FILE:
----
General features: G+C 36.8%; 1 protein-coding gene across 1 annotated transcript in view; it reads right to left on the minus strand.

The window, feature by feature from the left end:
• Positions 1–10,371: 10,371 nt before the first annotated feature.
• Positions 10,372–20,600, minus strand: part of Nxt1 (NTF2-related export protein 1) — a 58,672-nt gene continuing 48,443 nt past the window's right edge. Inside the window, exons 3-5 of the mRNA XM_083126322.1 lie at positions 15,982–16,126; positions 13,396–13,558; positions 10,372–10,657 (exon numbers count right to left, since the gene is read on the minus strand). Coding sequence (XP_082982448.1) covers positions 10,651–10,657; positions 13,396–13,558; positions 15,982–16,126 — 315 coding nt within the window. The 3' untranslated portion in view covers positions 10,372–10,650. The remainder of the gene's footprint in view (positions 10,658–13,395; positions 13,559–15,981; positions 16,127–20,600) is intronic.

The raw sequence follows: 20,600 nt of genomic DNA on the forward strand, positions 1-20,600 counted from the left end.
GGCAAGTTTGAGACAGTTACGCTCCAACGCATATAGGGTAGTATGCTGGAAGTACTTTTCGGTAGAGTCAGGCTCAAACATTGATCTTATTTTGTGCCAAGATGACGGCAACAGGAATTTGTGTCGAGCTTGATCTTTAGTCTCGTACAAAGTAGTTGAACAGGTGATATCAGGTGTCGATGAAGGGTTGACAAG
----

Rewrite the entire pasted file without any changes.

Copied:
General features: G+C 36.8%; 1 protein-coding gene across 1 annotated transcript in view; it reads right to left on the minus strand.

The window, feature by feature from the left end:
• Positions 1–10,371: 10,371 nt before the first annotated feature.
• Positions 10,372–20,600, minus strand: part of Nxt1 (NTF2-related export protein 1) — a 58,672-nt gene continuing 48,443 nt past the window's right edge. Inside the window, exons 3-5 of the mRNA XM_083126322.1 lie at positions 15,982–16,126; positions 13,396–13,558; positions 10,372–10,657 (exon numbers count right to left, since the gene is read on the minus strand). Coding sequence (XP_082982448.1) covers positions 10,651–10,657; positions 13,396–13,558; positions 15,982–16,126 — 315 coding nt within the window. The 3' untranslated portion in view covers positions 10,372–10,650. The remainder of the gene's footprint in view (positions 10,658–13,395; positions 13,559–15,981; positions 16,127–20,600) is intronic.

The raw sequence follows: 20,600 nt of genomic DNA on the forward strand, positions 1-20,600 counted from the left end.
GGCAAGTTTGAGACAGTTACGCTCCAACGCATATAGGGTAGTATGCTGGAAGTACTTTTCGGTAGAGTCAGGCTCAAACATTGATCTTATTTTGTGCCAAGATGACGGCAACAGGAATTTGTGTCGAGCTTGATCTTTAGTCTCGTACAAAGTAGTTGAACAGGTGATATCAGGTGTCGATGAAGGGTTGACAAG